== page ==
gravely disobedient” but the why bother? Even a superb, highly trained cell
group leader couldn’t get much more. Paul could have waited in silence for
one hour, hoping for someone else to talk, and we would have sat there in
silence with him.
I talked to Paul a few days after the dry, boring cell
group. I shared with him my own failures and discoveries—especially in the
area of asking questions.
Something clicked in Paul and the next lesson was
excellent. We covered Psalm 46:1, “God is our refuge and strength, an ever-present help in trouble,” and
Psalm 46:10, “Be still, and
know that I am God; I will be exalted among the nations, I will be exalted in
the earth.” Paul began with a
few closed, observation questions to help us understand the Biblical text.
Yet, this time he quickly applied the Biblical passage to our own lives with
questions like, “When have you had a crisis and how did you handle
it?” Paul followed with another application question,
“Share with the group how God has been your refuge through a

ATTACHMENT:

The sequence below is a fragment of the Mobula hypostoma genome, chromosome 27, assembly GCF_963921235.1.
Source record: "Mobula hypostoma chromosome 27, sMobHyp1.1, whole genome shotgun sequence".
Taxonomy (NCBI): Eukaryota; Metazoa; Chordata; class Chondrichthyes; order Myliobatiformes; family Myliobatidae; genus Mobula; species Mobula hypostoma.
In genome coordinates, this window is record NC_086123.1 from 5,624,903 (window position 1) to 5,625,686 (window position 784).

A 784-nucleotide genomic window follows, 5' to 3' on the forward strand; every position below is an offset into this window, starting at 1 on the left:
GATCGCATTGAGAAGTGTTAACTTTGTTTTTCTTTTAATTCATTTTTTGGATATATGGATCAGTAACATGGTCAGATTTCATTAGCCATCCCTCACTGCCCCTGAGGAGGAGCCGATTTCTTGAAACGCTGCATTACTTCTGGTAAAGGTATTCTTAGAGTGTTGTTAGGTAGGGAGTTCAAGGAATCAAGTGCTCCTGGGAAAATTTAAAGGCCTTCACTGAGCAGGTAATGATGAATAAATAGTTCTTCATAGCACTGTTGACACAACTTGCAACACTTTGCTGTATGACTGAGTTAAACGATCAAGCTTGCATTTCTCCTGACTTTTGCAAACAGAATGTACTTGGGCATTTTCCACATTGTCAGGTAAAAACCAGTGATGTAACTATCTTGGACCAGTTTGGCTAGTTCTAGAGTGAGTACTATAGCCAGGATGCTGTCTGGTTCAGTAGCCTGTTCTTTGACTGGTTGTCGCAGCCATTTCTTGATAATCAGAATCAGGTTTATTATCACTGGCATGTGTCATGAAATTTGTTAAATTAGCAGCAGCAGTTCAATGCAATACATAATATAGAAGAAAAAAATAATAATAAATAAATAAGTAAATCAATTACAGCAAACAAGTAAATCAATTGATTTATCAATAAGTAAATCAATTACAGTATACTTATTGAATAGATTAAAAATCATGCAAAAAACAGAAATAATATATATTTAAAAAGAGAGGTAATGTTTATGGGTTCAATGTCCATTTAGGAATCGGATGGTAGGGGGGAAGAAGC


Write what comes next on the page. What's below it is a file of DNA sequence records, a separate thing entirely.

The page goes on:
difficult time.” Everyone had something to share. “Many years ago I
administered the most successful tailoring business in the country,” Jim
began. “I loved my job and even made suits for the president. At the height
of my success, the doctors told me that it was either my health or my job, so
I had to leave it. But God. . . .” Then Mary
shared, “Recently, my daughter Nancy said she’d be home at 10 p.m.,
but at 1 a.m. she still hadn’t arrived. I’m a nervous person anyway, but
this time I was beyond myself. Yet, through prayer God began. . . .” Our
group shared deeply that night. We bore each other’s burdens. We went away
edified, encouraged, and eager to come back for more.
Preparing the right questions before you start the
meeting can give you assurance that the cell discussion will be lively and
Cell leader, I encourage you to reflect on your current
cell group experience. What kind of flow are you experiencing during the Word
time? Do your cell lessons overflow with participation? Do you have to stop
the excited conversation due to time constraints? or does it naturally fizzle
out as agitated members long for a concluding prayer? The type of questions
asked can make the difference between a cell group full of life, fun,
excitement or one of boredom, frustration, and silence.
leader, the first thing to do is rid yourself of the mentality that you are a
Bible teacher leading a Bible study. Neither is true. Cell leaders are
enablers, facilitators. Synonyms for facilitate include: help, aid, assist,
ease, empower, lubricate, and smooth the progress. Your job, cell leader is to